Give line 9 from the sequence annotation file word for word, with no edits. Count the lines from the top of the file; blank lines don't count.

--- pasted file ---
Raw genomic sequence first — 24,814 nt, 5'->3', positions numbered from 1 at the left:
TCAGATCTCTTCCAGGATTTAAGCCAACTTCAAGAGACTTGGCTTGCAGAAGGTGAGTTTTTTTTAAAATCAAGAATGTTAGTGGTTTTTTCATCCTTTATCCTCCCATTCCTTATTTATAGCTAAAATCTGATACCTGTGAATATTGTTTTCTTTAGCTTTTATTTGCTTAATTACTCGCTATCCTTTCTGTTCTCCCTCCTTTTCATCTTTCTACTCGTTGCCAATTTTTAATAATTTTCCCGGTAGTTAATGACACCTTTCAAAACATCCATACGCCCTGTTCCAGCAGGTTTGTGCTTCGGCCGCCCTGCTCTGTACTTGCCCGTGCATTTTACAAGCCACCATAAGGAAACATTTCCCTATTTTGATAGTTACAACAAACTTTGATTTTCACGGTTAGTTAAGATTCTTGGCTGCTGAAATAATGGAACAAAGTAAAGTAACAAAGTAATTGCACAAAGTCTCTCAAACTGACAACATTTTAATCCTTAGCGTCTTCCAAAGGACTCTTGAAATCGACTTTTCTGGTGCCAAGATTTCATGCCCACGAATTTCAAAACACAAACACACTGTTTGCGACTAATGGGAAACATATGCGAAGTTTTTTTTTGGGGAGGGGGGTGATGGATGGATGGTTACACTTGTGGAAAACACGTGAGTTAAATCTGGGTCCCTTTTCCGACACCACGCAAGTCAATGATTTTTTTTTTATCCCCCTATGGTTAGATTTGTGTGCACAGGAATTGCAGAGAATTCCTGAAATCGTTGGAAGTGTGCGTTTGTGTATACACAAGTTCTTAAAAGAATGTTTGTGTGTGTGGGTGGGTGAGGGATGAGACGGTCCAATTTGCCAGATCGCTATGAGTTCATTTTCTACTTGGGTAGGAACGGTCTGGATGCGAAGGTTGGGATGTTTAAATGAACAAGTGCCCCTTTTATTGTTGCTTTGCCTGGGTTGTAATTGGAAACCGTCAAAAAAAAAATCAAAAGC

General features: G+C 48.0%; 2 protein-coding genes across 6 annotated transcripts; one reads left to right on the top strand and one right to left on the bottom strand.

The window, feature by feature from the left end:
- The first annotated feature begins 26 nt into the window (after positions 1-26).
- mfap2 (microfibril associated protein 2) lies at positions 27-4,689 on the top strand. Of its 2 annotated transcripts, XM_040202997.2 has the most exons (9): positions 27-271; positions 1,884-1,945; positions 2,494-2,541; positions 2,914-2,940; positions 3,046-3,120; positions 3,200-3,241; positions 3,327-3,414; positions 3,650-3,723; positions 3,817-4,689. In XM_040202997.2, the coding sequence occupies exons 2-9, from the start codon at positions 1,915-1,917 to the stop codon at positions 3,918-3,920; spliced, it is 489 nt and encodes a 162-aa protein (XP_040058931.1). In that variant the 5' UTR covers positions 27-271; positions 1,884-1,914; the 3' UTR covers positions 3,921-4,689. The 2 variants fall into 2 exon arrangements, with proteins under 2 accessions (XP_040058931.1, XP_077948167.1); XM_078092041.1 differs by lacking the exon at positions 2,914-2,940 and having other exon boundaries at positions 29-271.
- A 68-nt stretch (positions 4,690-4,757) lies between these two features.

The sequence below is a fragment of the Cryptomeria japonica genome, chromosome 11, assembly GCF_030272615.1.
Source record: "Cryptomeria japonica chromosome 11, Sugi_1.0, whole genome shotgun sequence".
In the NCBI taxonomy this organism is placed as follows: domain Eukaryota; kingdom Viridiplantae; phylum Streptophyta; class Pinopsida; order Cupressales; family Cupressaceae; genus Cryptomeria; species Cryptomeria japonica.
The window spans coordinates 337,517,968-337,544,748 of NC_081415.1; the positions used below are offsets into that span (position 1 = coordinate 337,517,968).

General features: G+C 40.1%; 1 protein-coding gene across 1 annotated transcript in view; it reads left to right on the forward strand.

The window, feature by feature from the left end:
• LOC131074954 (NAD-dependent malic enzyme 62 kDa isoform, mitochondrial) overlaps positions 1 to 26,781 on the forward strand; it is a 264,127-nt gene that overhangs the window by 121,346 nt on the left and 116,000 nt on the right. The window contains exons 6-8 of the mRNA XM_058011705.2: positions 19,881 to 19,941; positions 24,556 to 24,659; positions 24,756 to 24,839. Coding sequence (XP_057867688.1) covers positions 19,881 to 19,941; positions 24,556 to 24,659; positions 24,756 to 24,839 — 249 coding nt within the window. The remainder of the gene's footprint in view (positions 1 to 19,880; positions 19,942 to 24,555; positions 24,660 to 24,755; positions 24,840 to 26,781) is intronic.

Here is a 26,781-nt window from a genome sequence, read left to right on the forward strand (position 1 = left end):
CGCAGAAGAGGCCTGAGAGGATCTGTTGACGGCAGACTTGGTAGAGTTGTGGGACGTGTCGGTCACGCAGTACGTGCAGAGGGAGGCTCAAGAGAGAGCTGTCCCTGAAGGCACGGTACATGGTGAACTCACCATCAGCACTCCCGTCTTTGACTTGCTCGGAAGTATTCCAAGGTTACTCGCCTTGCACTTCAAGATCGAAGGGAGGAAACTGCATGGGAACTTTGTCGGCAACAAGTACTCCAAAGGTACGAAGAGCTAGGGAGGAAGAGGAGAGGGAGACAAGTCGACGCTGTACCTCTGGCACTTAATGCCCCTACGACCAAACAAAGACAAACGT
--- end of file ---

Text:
Source record: "Cryptomeria japonica chromosome 11, Sugi_1.0, whole genome shotgun sequence".